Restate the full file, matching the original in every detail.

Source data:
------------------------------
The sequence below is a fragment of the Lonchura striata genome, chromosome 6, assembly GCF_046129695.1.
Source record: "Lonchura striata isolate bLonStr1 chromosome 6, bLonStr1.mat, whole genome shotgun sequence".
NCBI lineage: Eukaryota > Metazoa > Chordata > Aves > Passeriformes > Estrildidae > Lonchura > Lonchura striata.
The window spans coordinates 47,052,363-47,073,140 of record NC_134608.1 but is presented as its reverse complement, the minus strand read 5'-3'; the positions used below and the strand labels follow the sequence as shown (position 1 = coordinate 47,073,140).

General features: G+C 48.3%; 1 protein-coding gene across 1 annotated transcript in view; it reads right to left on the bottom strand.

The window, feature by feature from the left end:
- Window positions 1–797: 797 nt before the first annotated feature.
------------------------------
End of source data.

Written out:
The sequence below is a fragment of the Lonchura striata genome, chromosome 6, assembly GCF_046129695.1.
Source record: "Lonchura striata isolate bLonStr1 chromosome 6, bLonStr1.mat, whole genome shotgun sequence".
NCBI lineage: Eukaryota > Metazoa > Chordata > Aves > Passeriformes > Estrildidae > Lonchura > Lonchura striata.
The window spans coordinates 47,052,363-47,073,140 of record NC_134608.1 but is presented as its reverse complement, the minus strand read 5'-3'; the positions used below and the strand labels follow the sequence as shown (position 1 = coordinate 47,073,140).

General features: G+C 48.3%; 1 protein-coding gene across 1 annotated transcript in view; it reads right to left on the bottom strand.

The window, feature by feature from the left end:
- Window positions 1–797: 797 nt before the first annotated feature.